By Crispian Balmer
ROME (Reuters) – Before Italian nationalist leader Giorgia Meloni came to power in September, Germany’s Stern magazine featured her on its cover under the headline “Europe’s most dangerous woman”.
European Commission President Ursula von der Leyen was concerned about barely veiled threats to deal with Italy if it deviated from the democratic path.
But nearly 100 days after Meloni took office as head of Italy’s right-wing post-World War II government, those concerns have largely faded.
Despite his neo-fascist political roots and often wild rhetoric, Meloni has chosen to be wary of confrontation at home and abroad, promoting the status quo and pursuing radical reforms rather than risk provoking tensions and financial crises.
“We are seeing a transformation,” said Sofia Ventura, professor of political science at the University of Bologna.
“He was more modest than when he was in opposition and clearly understood that he needed to change his profile to become a credible international leader.”
Friends and foes alike say that the main cause of the soft-soft attitude is money, or rather the lack of money.
At nearly 150 percent of GDP, Italy has the third-largest debt pile in the industrialized world behind Japan and Greece, and Liz Truss, who resigned as British prime minister just two days before Meloni took office, exposed the economic dangers. cope with financial markets.
EU Commissioner Paolo Gentiloni, a former Italian prime minister, said: “What happened in the UK shows how careful we have to be with our fiscal and monetary policy.”
Adding to the pressure on Meloni is Italy’s dependence on the European Union’s recovery and resilience fund. Under the plan, Rome is to receive 190 billion euros ($206 billion) in grants and loans if it implements a series of reforms agreed to by the previous administration of Mario Draghi.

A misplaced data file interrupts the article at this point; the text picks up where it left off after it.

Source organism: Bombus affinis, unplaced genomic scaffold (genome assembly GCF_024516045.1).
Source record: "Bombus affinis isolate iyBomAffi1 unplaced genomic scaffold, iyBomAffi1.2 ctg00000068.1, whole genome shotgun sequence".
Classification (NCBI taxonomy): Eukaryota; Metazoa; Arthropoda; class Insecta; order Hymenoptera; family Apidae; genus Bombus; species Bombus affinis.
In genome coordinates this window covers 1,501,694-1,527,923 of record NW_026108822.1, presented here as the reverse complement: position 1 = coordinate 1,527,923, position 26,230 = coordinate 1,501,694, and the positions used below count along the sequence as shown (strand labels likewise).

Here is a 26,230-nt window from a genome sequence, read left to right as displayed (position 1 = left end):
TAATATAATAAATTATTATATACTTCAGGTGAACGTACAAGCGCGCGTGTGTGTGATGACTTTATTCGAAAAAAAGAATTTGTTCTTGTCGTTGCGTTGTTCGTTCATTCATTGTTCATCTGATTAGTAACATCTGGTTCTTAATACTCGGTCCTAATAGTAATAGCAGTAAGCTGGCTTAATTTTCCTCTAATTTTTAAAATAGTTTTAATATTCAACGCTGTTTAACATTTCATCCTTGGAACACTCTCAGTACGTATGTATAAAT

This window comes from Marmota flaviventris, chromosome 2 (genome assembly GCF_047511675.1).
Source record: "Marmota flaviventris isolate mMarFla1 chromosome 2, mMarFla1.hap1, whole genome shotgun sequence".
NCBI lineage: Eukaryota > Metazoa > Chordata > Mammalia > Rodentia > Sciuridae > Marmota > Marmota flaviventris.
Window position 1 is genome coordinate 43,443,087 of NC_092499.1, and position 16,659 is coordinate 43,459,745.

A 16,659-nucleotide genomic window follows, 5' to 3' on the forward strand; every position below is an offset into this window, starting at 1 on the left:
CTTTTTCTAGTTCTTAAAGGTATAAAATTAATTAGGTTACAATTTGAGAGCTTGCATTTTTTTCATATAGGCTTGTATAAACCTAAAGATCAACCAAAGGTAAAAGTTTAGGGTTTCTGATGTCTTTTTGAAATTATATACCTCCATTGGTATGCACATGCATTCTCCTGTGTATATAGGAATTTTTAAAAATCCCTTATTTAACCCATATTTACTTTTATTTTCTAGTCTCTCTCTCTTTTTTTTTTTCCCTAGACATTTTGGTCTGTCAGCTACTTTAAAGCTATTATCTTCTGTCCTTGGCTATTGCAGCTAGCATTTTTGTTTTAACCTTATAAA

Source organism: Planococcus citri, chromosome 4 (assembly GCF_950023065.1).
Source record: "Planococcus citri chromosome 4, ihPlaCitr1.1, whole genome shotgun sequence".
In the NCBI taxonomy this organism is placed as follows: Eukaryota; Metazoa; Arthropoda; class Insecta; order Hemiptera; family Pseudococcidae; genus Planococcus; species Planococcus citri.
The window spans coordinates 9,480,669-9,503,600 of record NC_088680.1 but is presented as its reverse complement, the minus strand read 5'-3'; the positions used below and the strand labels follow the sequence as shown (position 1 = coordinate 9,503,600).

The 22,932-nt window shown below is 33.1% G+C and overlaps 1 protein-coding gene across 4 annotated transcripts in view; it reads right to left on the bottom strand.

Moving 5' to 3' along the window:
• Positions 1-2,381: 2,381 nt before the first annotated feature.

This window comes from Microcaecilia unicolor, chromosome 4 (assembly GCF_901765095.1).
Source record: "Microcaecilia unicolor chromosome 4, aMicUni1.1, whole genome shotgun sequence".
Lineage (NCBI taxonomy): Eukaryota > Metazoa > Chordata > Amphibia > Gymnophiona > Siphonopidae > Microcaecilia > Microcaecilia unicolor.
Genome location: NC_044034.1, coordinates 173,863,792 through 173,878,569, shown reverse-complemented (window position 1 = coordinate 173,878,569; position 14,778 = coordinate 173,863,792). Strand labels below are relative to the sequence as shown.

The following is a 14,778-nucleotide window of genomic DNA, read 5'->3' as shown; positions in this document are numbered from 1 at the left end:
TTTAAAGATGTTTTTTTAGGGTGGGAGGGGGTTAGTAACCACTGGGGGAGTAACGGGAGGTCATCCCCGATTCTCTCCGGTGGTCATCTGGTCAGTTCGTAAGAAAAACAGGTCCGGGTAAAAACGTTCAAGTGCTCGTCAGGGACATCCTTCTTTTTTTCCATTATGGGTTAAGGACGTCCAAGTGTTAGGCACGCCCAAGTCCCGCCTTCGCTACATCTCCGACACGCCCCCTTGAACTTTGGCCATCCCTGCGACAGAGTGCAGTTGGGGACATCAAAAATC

Avoiding any misunderstandings, Meloni’s first trip abroad after becoming prime minister was to meet with von der Leyen in Brussels to reassure him that Italy would honor its commitments despite comments made before the election.
“It was unthinkable for Meloni to risk losing that money. Failure would have been tragic,” said Daniele Albertazzi, professor of politics at the University of Surrey. “He behaved in the only way he could,” she said.
His only run-in with a European leader came three weeks into the job after French President Emmanuel Macron rebuked Italy for refusing to let a rescue ship carrying more than 200 migrants into its ports. The boat went to France instead.
A government source in Rome said the row was caused by a misunderstanding. Meloni’s PR team thought Macron had agreed to come on board and thanked him. In fact, the source said, she didn’t feel or sense that Rome was trying to manipulate her.
After that, the couple made amends, officials said.
An EU diplomat, who declined to be named, said Meloni, who had previously been skeptical of the euro, was clearly cautious as he sought to find his footing in Europe.
A similar wariness is evident at home.
LONG TERM PLAN
His coalition has yet to introduce major reforms, and its first budget was a low-spending one, ignoring promises made during the election campaign. The government has scrapped the fuel excise tax relief measure from March 2022, despite once promising to remove the tax altogether.
The Italian public has so far applauded Meloni’s prudence, and in September’s election, his Italian Brotherhood party topped 30% with 26% of the vote, three times the support of his coalition partners, the League and Forza Italia. to draw
The country’s three ruling parties are expected to rule together for five years, avoiding any major conflict, the first time since World War II that the country has been in political upheaval.
Supporters say this means he can spend his time on reforms such as introducing presidential rule.
“We are working on the program without worrying about bringing quick results in five years,” Giovanni Donzelli, head of the Italian Brotherhood, told Reuters.
There are some changes behind the scenes, with the right-wing bloc starting to put its own appointees in key positions, while planned Treasury reforms will give Meloni and his allies more power to shape state-controlled institutions.
But the League and Forza Italia are unlikely to accept the role of junior partner, as Meloni’s polling dominance over his partners, who previously led the conservative union, could cause controversy.
A potential backlash is the League’s push to give northern regions more autonomy, including a greater say in how their taxes are spent. Such reforms are not welcomed by the Italian brotherhood, who fear that it may hurt the hearts of voters in the central and southern regions.
“Regional autonomy will be very difficult for Meloni. It’s a very difficult circle to balance,” Albertazzi said.
($1 = 0.9206 euros)
(Additional reporting by Angelo Amante in Rome and Michel Rose in Paris; Editing by Edmund Blair)